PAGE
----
In The Man Who Saved India Hindol Sengupta brings together the political history of early twentieth century India, and biographical details of Sardar Vallabhbhai Jhaverbhai Patel’s life to show the integral role of political icons in the functioning of the social, economic, and political life of the newly formed nation-state of India. The display of political icons through the construction of statues, naming of roads, or of celebration of specific dates is more than ritualistic remembering. These acts are ways of establishing legitimacy of the new state, and of implanting new values and beliefs. The creation of compelling visual symbols was a key aspect of the new India to capture public enthusiasm, inculcate novel ideas about statehood, and implant loyalty in the minds of the citizens of newly formed India. In this persuasive construction of the visual representation, Sengupta argues, Gandhi and Nehru emerge as distinctive figures. Patel, however, gets erased from public histories.
Without falling into the narrow traps of the Left-versus-Right wrangle, Sengupta quotes Rajmohan Gandhi: ‘The establishment of independent India derived legitimacy and power, broadly speaking, from the exertions of three men, Gandhi, Nehru and Patel. But while its acknowledgements are fulsome in the case of Nehru and dutiful in the case of Gandhi, they are niggardly in the case of Patel.’ Throughout the text, Sengupta attempts to retrieve the story of Patel who was a pragmatist and could secure the integration of the Princely States into India, but not the filial affection of Gandhi because of his non-eloquent nature. But even this aspect of Patel’s life is not told with a foreboding sense of gloom. Sengupta presents a Patel who willingly let his elder brother Vithalbhai Patel to take his chance to study law in England in the same way Patel let Nehru serve as the President of the Congress for three terms. Patel in Kheda Satyagraha, later in Bardoli, and finally in his disagreements with Subhash Chandra Bose or BR Ambedkar, as Sengupta puts it, appears as an ‘Instinctive Nationalist’, whose ‘sense of self and freedom needed no theories by what we call as Dead White Males, it came straight from a connection with the soil, the earth that he had seen his father till.’ This was a politician who let go of accolades for his personal sacrifices, but who refuses to accommodate any changes to the integration of Hyderabad. In Sengupta’s narrative, Patel is a statesman who negotiates, threatens, and bargains to create what we know as India today.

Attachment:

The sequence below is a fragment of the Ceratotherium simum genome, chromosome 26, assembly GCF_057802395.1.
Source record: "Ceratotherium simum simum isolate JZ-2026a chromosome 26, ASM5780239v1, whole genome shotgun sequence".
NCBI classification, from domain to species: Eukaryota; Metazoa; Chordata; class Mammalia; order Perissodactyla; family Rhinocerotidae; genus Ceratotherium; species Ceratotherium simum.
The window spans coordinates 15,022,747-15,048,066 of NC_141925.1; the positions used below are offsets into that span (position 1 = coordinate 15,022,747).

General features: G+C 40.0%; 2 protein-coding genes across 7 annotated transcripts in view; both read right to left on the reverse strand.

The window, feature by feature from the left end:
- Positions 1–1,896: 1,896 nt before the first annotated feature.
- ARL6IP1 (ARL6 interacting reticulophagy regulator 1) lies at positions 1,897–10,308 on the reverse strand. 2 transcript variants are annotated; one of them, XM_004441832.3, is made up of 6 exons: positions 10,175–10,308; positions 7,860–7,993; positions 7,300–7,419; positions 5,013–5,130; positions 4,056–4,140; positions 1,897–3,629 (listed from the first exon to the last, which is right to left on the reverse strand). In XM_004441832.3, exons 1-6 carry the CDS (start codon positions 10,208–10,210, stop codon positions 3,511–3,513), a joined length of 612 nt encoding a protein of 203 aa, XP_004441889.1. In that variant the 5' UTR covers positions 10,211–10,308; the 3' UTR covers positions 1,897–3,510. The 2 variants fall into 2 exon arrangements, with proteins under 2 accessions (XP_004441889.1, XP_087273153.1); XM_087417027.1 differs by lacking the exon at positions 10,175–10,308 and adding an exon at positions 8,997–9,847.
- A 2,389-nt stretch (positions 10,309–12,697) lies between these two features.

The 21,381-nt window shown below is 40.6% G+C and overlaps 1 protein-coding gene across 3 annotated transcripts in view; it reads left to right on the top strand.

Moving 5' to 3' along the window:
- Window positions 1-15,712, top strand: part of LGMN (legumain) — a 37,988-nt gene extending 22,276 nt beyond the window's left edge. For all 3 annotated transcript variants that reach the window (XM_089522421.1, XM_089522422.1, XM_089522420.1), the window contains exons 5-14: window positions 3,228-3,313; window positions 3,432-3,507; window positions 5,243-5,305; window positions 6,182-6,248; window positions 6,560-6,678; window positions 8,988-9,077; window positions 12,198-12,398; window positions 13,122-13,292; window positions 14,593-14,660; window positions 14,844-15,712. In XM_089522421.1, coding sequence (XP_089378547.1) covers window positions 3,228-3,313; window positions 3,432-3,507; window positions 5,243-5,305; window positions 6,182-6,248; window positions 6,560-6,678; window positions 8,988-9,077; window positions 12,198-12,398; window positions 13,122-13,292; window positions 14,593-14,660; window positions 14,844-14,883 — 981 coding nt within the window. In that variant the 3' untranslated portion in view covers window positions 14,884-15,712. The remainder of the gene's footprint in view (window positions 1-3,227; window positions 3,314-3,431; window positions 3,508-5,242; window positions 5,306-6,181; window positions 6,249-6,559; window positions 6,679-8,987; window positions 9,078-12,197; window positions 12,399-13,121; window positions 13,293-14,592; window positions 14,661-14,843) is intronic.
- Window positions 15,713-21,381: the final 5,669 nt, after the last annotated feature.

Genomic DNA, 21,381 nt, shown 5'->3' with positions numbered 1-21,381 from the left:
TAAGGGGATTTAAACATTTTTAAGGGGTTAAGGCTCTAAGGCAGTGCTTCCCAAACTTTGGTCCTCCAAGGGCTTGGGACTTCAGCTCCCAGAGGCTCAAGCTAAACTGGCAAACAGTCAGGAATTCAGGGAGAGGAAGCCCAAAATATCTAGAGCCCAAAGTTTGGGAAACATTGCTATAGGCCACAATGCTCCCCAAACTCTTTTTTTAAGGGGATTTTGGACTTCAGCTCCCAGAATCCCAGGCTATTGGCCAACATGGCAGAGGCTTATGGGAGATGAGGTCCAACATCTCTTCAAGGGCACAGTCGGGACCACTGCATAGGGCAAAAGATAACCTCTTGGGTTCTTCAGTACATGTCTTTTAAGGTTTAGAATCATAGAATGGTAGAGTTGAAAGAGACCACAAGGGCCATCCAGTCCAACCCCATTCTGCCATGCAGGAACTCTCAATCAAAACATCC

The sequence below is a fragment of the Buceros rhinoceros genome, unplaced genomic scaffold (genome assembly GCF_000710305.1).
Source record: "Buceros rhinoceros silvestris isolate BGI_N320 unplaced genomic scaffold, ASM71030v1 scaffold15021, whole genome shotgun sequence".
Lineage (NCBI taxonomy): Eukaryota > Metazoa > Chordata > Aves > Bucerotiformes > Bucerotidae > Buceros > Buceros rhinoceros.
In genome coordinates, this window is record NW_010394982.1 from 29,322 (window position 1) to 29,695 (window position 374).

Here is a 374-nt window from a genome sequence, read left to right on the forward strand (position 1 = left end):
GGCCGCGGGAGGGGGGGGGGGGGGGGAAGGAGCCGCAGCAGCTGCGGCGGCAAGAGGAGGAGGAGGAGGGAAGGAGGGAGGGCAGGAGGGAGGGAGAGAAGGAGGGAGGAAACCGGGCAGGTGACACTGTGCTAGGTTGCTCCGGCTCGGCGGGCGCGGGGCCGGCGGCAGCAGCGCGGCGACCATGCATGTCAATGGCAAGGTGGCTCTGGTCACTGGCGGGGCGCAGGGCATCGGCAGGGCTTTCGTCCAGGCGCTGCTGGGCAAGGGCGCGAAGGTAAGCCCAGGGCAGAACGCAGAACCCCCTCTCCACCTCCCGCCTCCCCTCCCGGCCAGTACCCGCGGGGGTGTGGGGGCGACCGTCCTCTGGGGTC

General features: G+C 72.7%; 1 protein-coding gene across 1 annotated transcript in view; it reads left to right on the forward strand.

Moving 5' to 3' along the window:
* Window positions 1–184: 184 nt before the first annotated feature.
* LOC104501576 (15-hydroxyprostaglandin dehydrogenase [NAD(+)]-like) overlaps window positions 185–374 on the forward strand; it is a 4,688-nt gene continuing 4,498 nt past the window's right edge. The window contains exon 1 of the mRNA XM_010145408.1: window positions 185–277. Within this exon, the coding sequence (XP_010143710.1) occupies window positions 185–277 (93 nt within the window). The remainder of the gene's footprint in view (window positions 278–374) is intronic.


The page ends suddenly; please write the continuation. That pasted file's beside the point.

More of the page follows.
The relationships of Nehru, Patel, and Gandhi are, however, not simplistically portrayed. In the context of the Partition, the nuanced ideas of freedom espoused by each of these three figures appear prominently in Sengupta’s retelling. While the book does not present how Nehru’s socialist views on majoritarian communalism were perceived by Patel, or how Patel’s ideas on the ban on the RSS has a slippery relationship to his anathema to the troubled communal harmony of the early 1940s–the book translates the personal history of Patel into the public history of the nationalist struggle for Independence. The beauty of The Man Who Saved India lies in not presenting a polemical view of Patel. This book attempts to alter the ignorance of mainstream history by inserting Patel’s story within the larger narrative of India’s history.
Aratrika Das teaches in the Department of English, Ramjas College, University of Delhi, Delhi.